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‬‬Ramos: thank you for joining me

 

Schneider:  ‪absolutely!

‬‬

Ramos:  ‪so tell me a bit about your current residency

 

Schneider:  ‪Right now I'm at Yaddo in Saratoga Springs, NY. It's an old residency – there are only 12 artists and writers here now, very quiet.‬‬

 

Ramos: i feel like it is related to this piece

 

Schneider:  ‪Yes, definitely. Yaddo has long been a haven for writers – there are rooms in the main guest nick-named after the famous writers who have spent time there, like the Sylvia Plath room.

‬‬

Ramos:  ‪and you mentioned in a previous exchange that there were mandatory quiet times‬‬

 

Schneider:  ‪Yes, quiet hours are around the clock, save for 4-10pm, which includes the group dinner. It's different from other residencies I've been to, where there's more of an open-door understanding.

 

I like it, though – there is no pressure to be anywhere but your studio, alone and thinking. So rare!‬‬

 

Ramos:  ‪completely aligned and perfect successor of the Reading Women project - as if you are now experiencing everything you filmed and photographed

 

 

 

 

Carrie Schneider

Reading Women, 2014

Felecia reading Malala Yousafzai (I Am Malala: The Girl Who Stood Up for Education and Was Shot by the Taliban, 2013)

Schneider:  ‪Ha! That is definitely the ideal – not always the case. But certainly, making my Reading Women project grew out of the desire of wanting to have those rare moments of deep concentration that one can experience while reading (or writing, or making art, etc.)‬‬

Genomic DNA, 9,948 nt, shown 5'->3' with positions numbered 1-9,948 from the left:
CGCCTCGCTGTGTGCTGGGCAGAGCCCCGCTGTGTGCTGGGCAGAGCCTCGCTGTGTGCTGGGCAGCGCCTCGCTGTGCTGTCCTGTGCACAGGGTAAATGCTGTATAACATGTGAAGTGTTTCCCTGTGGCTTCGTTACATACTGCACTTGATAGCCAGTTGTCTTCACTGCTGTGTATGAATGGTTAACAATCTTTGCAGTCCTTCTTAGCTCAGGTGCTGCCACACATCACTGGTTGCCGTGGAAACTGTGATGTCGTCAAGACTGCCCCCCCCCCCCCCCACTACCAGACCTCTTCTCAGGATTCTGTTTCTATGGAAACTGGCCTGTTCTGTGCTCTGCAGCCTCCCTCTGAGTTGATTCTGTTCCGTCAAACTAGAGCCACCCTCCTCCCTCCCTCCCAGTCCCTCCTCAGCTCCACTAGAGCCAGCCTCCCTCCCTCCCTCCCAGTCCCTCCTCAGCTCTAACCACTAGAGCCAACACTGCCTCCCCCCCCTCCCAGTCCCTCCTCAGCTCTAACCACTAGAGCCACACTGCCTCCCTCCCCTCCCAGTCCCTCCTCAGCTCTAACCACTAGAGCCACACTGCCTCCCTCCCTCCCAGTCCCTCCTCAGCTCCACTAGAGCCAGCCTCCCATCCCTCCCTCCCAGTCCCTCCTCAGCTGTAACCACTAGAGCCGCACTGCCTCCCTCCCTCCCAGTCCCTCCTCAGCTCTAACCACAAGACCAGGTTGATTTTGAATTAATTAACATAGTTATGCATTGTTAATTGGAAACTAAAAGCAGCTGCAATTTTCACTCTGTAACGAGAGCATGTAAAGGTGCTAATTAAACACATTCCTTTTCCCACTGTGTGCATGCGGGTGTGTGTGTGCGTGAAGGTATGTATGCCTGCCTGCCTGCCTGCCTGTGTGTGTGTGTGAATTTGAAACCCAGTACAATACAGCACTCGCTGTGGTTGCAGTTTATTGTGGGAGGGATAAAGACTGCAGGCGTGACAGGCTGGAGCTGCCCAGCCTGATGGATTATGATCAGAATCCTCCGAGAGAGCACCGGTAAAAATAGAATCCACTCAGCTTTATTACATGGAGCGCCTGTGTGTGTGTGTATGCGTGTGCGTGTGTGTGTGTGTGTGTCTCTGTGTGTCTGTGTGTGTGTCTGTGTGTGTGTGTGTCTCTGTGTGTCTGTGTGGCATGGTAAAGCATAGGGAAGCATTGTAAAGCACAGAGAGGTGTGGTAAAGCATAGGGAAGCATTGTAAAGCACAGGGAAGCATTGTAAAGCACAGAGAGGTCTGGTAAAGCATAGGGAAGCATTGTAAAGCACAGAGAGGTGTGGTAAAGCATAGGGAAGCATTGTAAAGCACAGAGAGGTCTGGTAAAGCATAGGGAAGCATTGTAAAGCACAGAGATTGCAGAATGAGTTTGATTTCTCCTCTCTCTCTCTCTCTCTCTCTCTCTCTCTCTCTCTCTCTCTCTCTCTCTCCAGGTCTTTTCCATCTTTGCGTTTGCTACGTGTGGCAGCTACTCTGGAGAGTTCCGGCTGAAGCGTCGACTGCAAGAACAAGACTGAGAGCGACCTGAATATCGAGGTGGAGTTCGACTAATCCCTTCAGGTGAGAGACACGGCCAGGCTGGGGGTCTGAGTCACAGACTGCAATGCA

Ramos:  ‪the portraits in Reading Woman capture a sense of quiet, calmness, serenity, peace, and although the lighting, the context, the comfort of the reader all plays into it... perhaps simply watching someone read has that effect on the psyche

‬‬

Schneider:  ‪Totally. There is something really intimate about watching another person read. Asking people to let me be in the room with them while they read for two hours was a real luxury ‬‬

 

‪The way I think about what is happening internally, though, is sort of the opposite of peacefulness – I'm interested in how the sitter is engaged in something potentially powerful, transformative, strange. In a way that is barely visible, or belied by the stillness somehow.‬‬

 

Ramos:  ‪did you ever film yourself reading?‬‬

 

Schneider:  ‪I did, actually, film myself reading – but I won't include it as part of the project. I wanted to first see if it would be a horrible thing to ask a person to do: to sit and read for two hours. Doing it myself, in my own studio, was a test to see if it would even work – I found myself really relishing that time.‬‬

 

Ramos:  ‪so after experiencing both, that is being the reader, feeling the transformation with you, and simultaneously capturing yourself transform... you set out to acquire other's transformation

‬‬

the transformation is so subtle and elegant you almost have to be aware that transformation is what you are looking for

 

‪i wonder if there is a way to compress that experience‬‬

 

Schneider:  ‪That's an interesting way of thinking about it – I was most curious about finding moments of deep immersion, which are rare in our culture.

 

The reason I asked people to sit for so long – two hours – was to give them the time to become immersed in the text, but to also get used to the somewhat unnatural scenario of me also being in the room pointing two cameras at them (as quietly as possible). Eventually losing awareness of me, the camera, and their pose.

‬‬

Ramos:  ‪so there are two things (1) deep immersion and (2) transformation‬‬

 

i can identify deeply with the latter